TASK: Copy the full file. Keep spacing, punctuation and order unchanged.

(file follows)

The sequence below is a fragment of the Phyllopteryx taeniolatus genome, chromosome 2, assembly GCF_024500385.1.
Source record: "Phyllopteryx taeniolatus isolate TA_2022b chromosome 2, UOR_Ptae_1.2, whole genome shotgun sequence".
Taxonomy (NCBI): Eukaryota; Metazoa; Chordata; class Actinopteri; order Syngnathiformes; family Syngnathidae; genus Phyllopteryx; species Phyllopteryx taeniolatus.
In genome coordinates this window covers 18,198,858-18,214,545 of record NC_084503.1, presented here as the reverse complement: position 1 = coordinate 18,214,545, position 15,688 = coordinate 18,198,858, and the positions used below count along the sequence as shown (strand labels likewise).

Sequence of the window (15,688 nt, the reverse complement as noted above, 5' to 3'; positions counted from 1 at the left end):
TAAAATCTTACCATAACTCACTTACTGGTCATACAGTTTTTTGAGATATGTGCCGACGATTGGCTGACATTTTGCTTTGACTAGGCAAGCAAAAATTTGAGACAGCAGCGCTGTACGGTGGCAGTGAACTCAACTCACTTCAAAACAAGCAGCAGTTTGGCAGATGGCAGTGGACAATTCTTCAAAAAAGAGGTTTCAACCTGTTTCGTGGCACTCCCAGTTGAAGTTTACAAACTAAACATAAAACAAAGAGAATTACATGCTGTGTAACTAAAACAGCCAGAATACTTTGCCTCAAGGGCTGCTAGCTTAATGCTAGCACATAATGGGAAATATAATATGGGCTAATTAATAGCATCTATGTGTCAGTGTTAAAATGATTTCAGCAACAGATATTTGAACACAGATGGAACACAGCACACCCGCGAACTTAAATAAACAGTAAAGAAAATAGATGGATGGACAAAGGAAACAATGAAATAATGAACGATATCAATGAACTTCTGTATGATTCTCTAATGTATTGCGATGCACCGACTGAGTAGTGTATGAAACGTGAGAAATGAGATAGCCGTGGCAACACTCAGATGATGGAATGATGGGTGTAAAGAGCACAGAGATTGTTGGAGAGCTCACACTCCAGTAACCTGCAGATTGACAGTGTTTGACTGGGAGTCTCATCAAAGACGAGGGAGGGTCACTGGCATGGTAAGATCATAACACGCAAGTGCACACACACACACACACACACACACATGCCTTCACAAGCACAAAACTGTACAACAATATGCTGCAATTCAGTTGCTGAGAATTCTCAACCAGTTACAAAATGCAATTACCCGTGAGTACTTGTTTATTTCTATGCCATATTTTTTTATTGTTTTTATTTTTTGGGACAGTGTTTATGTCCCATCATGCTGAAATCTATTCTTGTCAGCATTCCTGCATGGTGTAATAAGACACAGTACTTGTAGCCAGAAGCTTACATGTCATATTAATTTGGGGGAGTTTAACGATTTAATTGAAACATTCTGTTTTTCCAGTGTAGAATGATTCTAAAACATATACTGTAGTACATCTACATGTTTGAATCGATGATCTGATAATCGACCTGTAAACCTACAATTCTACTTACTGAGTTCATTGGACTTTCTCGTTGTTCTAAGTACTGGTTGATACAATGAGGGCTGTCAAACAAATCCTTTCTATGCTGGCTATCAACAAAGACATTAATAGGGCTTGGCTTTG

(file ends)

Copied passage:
The sequence below is a fragment of the Phyllopteryx taeniolatus genome, chromosome 2, assembly GCF_024500385.1.
Source record: "Phyllopteryx taeniolatus isolate TA_2022b chromosome 2, UOR_Ptae_1.2, whole genome shotgun sequence".
Taxonomy (NCBI): Eukaryota; Metazoa; Chordata; class Actinopteri; order Syngnathiformes; family Syngnathidae; genus Phyllopteryx; species Phyllopteryx taeniolatus.
In genome coordinates this window covers 18,198,858-18,214,545 of record NC_084503.1, presented here as the reverse complement: position 1 = coordinate 18,214,545, position 15,688 = coordinate 18,198,858, and the positions used below count along the sequence as shown (strand labels likewise).

Sequence of the window (15,688 nt, the reverse complement as noted above, 5' to 3'; positions counted from 1 at the left end):
TAAAATCTTACCATAACTCACTTACTGGTCATACAGTTTTTTGAGATATGTGCCGACGATTGGCTGACATTTTGCTTTGACTAGGCAAGCAAAAATTTGAGACAGCAGCGCTGTACGGTGGCAGTGAACTCAACTCACTTCAAAACAAGCAGCAGTTTGGCAGATGGCAGTGGACAATTCTTCAAAAAAGAGGTTTCAACCTGTTTCGTGGCACTCCCAGTTGAAGTTTACAAACTAAACATAAAACAAAGAGAATTACATGCTGTGTAACTAAAACAGCCAGAATACTTTGCCTCAAGGGCTGCTAGCTTAATGCTAGCACATAATGGGAAATATAATATGGGCTAATTAATAGCATCTATGTGTCAGTGTTAAAATGATTTCAGCAACAGATATTTGAACACAGATGGAACACAGCACACCCGCGAACTTAAATAAACAGTAAAGAAAATAGATGGATGGACAAAGGAAACAATGAAATAATGAACGATATCAATGAACTTCTGTATGATTCTCTAATGTATTGCGATGCACCGACTGAGTAGTGTATGAAACGTGAGAAATGAGATAGCCGTGGCAACACTCAGATGATGGAATGATGGGTGTAAAGAGCACAGAGATTGTTGGAGAGCTCACACTCCAGTAACCTGCAGATTGACAGTGTTTGACTGGGAGTCTCATCAAAGACGAGGGAGGGTCACTGGCATGGTAAGATCATAACACGCAAGTGCACACACACACACACACACACACACATGCCTTCACAAGCACAAAACTGTACAACAATATGCTGCAATTCAGTTGCTGAGAATTCTCAACCAGTTACAAAATGCAATTACCCGTGAGTACTTGTTTATTTCTATGCCATATTTTTTTATTGTTTTTATTTTTTGGGACAGTGTTTATGTCCCATCATGCTGAAATCTATTCTTGTCAGCATTCCTGCATGGTGTAATAAGACACAGTACTTGTAGCCAGAAGCTTACATGTCATATTAATTTGGGGGAGTTTAACGATTTAATTGAAACATTCTGTTTTTCCAGTGTAGAATGATTCTAAAACATATACTGTAGTACATCTACATGTTTGAATCGATGATCTGATAATCGACCTGTAAACCTACAATTCTACTTACTGAGTTCATTGGACTTTCTCGTTGTTCTAAGTACTGGTTGATACAATGAGGGCTGTCAAACAAATCCTTTCTATGCTGGCTATCAACAAAGACATTAATAGGGCTTGGCTTTG